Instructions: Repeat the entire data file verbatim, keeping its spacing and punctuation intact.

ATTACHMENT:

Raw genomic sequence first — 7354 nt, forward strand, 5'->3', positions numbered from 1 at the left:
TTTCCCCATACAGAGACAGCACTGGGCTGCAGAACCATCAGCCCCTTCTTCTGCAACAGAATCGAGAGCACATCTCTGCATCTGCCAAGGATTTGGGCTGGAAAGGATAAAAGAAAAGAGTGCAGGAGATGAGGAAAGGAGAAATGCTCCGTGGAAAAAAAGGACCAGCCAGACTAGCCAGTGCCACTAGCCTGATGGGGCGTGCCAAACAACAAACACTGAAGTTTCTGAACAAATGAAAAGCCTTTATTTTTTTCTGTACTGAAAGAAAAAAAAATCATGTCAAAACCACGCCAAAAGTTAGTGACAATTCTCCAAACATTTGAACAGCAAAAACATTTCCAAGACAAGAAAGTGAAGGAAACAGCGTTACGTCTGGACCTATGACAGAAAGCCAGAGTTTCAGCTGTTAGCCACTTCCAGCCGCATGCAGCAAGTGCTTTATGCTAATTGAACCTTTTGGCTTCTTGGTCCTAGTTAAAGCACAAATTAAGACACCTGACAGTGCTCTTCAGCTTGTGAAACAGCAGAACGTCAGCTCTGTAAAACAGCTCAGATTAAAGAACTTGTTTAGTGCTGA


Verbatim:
Raw genomic sequence first — 7354 nt, forward strand, 5'->3', positions numbered from 1 at the left:
TTTCCCCATACAGAGACAGCACTGGGCTGCAGAACCATCAGCCCCTTCTTCTGCAACAGAATCGAGAGCACATCTCTGCATCTGCCAAGGATTTGGGCTGGAAAGGATAAAAGAAAAGAGTGCAGGAGATGAGGAAAGGAGAAATGCTCCGTGGAAAAAAAGGACCAGCCAGACTAGCCAGTGCCACTAGCCTGATGGGGCGTGCCAAACAACAAACACTGAAGTTTCTGAACAAATGAAAAGCCTTTATTTTTTTCTGTACTGAAAGAAAAAAAAATCATGTCAAAACCACGCCAAAAGTTAGTGACAATTCTCCAAACATTTGAACAGCAAAAACATTTCCAAGACAAGAAAGTGAAGGAAACAGCGTTACGTCTGGACCTATGACAGAAAGCCAGAGTTTCAGCTGTTAGCCACTTCCAGCCGCATGCAGCAAGTGCTTTATGCTAATTGAACCTTTTGGCTTCTTGGTCCTAGTTAAAGCACAAATTAAGACACCTGACAGTGCTCTTCAGCTTGTGAAACAGCAGAACGTCAGCTCTGTAAAACAGCTCAGATTAAAGAACTTGTTTAGTGCTGA